In Fig. 4a the concentration of PT2 after 30 min is displayed for the two example simulations, the reference and ENS-03. Looking at the red shading (reference simulation), the tracer is transported towards negative x values as a result of westward flow at low levels, but it meets the updraught near x=0 km. It can be seen that the tracer initialised at levels about z=2 km has entered the updraught near x=0 km, and it has been transported upward by the updraught up to about z=10 km. Shifting the focus to the blue isolines (which represent ENS-03), mostly the same patterns are seen but with a slight westward shift of the updraught. Furthermore, while to the east PT2 concentrations in both of the simulations align nearly perfectly, a strong undulation is localised about 5 km to the east of the updraught in the PT2 pattern, when compared to the reference simulation. Therefore, the evolution of difference concentration after 25, 30 and 35 min is examined in the following.
The differences in PT2 concentrations between ENS-03 and the reference after 30 and 35 min are found in Fig. 4b, c and d. A surplus in PT2 is visible at the location of the black “X” in ENS-03 and a surplus about 1 km lower in the reference simulation after 30 min, amongst others.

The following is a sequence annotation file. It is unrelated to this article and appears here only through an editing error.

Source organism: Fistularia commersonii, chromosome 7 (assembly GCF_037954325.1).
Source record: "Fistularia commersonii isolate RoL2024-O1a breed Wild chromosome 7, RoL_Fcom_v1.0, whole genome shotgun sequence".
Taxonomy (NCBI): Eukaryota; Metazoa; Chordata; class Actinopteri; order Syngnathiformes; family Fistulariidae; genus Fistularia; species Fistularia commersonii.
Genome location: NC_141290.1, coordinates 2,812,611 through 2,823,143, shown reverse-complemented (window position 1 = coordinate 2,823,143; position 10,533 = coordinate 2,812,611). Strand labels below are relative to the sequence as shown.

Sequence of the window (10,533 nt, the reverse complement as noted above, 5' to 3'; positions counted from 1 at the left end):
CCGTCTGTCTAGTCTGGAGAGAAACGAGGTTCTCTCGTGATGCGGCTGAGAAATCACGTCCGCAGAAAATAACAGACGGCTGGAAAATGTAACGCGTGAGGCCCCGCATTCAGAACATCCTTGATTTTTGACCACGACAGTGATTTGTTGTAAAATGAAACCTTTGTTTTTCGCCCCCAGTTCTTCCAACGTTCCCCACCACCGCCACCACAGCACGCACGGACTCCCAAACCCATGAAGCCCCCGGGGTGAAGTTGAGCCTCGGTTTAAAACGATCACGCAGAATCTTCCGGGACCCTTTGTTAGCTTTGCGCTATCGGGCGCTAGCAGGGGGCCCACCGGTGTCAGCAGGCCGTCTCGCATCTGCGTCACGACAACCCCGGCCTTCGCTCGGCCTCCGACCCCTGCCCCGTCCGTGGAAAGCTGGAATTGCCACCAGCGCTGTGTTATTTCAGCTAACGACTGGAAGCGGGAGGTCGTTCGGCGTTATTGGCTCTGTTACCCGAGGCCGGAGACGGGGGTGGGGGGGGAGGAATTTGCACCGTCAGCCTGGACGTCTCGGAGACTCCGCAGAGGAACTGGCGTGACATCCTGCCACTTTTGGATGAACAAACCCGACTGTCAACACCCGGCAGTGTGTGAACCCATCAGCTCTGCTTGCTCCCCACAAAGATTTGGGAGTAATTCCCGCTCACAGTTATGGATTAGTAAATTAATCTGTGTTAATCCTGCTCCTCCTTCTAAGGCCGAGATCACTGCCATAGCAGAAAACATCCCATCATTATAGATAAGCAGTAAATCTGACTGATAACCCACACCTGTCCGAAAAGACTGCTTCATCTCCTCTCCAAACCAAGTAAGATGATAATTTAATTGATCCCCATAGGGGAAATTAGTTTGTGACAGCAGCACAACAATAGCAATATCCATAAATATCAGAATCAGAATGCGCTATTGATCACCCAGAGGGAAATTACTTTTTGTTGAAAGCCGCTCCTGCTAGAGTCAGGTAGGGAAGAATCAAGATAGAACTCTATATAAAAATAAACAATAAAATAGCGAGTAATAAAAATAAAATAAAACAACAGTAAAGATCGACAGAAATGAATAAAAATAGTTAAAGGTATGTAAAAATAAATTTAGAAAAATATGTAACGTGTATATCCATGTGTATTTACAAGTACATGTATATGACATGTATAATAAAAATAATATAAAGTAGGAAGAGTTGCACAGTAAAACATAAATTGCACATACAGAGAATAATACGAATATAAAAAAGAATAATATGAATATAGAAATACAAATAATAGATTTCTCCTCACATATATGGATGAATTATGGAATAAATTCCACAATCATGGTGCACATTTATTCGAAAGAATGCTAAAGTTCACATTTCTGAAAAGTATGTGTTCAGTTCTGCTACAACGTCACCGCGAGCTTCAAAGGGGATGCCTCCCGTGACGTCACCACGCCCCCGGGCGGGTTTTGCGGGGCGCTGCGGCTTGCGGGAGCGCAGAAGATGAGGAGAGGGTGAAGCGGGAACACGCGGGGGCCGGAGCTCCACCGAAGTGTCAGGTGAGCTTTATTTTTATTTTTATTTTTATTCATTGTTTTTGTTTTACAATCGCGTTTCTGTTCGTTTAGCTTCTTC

A dipole structure in the PT2 surplus from z=4 km to z=6 km around x=0 km at t=25 min suggests a shift between the developing convective updraughts within the simulation pair in Fig. 4c. At t=30 min the dipole has elongated vertically: the updraught core is shifted eastward by a few grid cells in ENS-03 compared to the reference. Furthermore, the PT2 surplus at location X in ENS-03 is very notable. At this location, PT2 concentrations are much higher in ENS-03 than in the reference simulation at z=3 km, a few kilometres east of the x axis. About a kilometre below, PT2 concentrations are lower at the same time in ENS-03, at the lower flank of the source layer (Fig. 4b). A difference of opposite sign occurs at the top of (red; and below: blue) the PT2 source layer some 10 km to the east of X. After 35 min, the signal has propagated eastward by about 5–7 km, and the blue signal at location X has extended upward but the red has not.
Consequently, PT2 transport is substantially different between ensemble member 3 and the reference simulation (from t=30 to t=45 min): only 7.0 % of the PT2 mass moves from its low-level source layer to levels above 4 km height in these 15 min in the reference simulation, whereas 17.6 % does so in ensemble member 3. Furthermore, 11.7 % (ENS-03) is flowing to the upper troposphere (z>6 km) versus 6.0 % (reference simulation). This implies a large difference in convective tracer overturn; hence, convective mass fluxes are significantly larger in ensemble member 3 than in the reference simulation.